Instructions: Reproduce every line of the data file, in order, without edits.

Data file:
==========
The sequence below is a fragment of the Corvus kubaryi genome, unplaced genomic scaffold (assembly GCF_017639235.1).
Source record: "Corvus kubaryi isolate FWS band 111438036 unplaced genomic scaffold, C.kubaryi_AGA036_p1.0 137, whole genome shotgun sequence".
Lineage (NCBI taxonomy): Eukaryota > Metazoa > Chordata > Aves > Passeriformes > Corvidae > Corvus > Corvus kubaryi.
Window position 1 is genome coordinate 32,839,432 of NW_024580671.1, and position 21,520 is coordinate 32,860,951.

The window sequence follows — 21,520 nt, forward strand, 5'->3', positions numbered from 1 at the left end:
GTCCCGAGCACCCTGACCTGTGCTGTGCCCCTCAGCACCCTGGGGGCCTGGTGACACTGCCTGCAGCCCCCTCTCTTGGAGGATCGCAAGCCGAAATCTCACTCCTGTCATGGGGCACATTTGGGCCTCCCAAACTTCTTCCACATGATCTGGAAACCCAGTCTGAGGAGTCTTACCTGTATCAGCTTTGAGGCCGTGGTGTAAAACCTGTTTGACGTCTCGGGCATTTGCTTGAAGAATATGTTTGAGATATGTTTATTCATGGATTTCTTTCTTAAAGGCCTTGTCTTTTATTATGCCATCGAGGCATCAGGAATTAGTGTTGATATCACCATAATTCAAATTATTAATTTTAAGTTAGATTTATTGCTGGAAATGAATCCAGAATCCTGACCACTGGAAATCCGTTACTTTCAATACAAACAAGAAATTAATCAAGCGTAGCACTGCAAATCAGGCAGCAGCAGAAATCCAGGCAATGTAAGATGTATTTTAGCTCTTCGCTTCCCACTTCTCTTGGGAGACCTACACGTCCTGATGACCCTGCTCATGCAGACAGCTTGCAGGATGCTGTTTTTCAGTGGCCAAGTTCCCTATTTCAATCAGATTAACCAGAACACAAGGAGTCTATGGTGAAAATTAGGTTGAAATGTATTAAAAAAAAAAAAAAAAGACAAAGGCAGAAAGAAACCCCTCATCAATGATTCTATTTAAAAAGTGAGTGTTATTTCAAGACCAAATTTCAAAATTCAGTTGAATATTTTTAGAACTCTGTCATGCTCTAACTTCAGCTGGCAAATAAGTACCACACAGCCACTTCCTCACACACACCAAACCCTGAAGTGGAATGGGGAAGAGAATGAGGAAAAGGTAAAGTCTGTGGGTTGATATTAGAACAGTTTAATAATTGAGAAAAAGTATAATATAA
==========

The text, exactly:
The sequence below is a fragment of the Corvus kubaryi genome, unplaced genomic scaffold (assembly GCF_017639235.1).
Source record: "Corvus kubaryi isolate FWS band 111438036 unplaced genomic scaffold, C.kubaryi_AGA036_p1.0 137, whole genome shotgun sequence".
Lineage (NCBI taxonomy): Eukaryota > Metazoa > Chordata > Aves > Passeriformes > Corvidae > Corvus > Corvus kubaryi.
Window position 1 is genome coordinate 32,839,432 of NW_024580671.1, and position 21,520 is coordinate 32,860,951.

The window sequence follows — 21,520 nt, forward strand, 5'->3', positions numbered from 1 at the left end:
GTCCCGAGCACCCTGACCTGTGCTGTGCCCCTCAGCACCCTGGGGGCCTGGTGACACTGCCTGCAGCCCCCTCTCTTGGAGGATCGCAAGCCGAAATCTCACTCCTGTCATGGGGCACATTTGGGCCTCCCAAACTTCTTCCACATGATCTGGAAACCCAGTCTGAGGAGTCTTACCTGTATCAGCTTTGAGGCCGTGGTGTAAAACCTGTTTGACGTCTCGGGCATTTGCTTGAAGAATATGTTTGAGATATGTTTATTCATGGATTTCTTTCTTAAAGGCCTTGTCTTTTATTATGCCATCGAGGCATCAGGAATTAGTGTTGATATCACCATAATTCAAATTATTAATTTTAAGTTAGATTTATTGCTGGAAATGAATCCAGAATCCTGACCACTGGAAATCCGTTACTTTCAATACAAACAAGAAATTAATCAAGCGTAGCACTGCAAATCAGGCAGCAGCAGAAATCCAGGCAATGTAAGATGTATTTTAGCTCTTCGCTTCCCACTTCTCTTGGGAGACCTACACGTCCTGATGACCCTGCTCATGCAGACAGCTTGCAGGATGCTGTTTTTCAGTGGCCAAGTTCCCTATTTCAATCAGATTAACCAGAACACAAGGAGTCTATGGTGAAAATTAGGTTGAAATGTATTAAAAAAAAAAAAAAAAGACAAAGGCAGAAAGAAACCCCTCATCAATGATTCTATTTAAAAAGTGAGTGTTATTTCAAGACCAAATTTCAAAATTCAGTTGAATATTTTTAGAACTCTGTCATGCTCTAACTTCAGCTGGCAAATAAGTACCACACAGCCACTTCCTCACACACACCAAACCCTGAAGTGGAATGGGGAAGAGAATGAGGAAAAGGTAAAGTCTGTGGGTTGATATTAGAACAGTTTAATAATTGAGAAAAAGTATAATATAA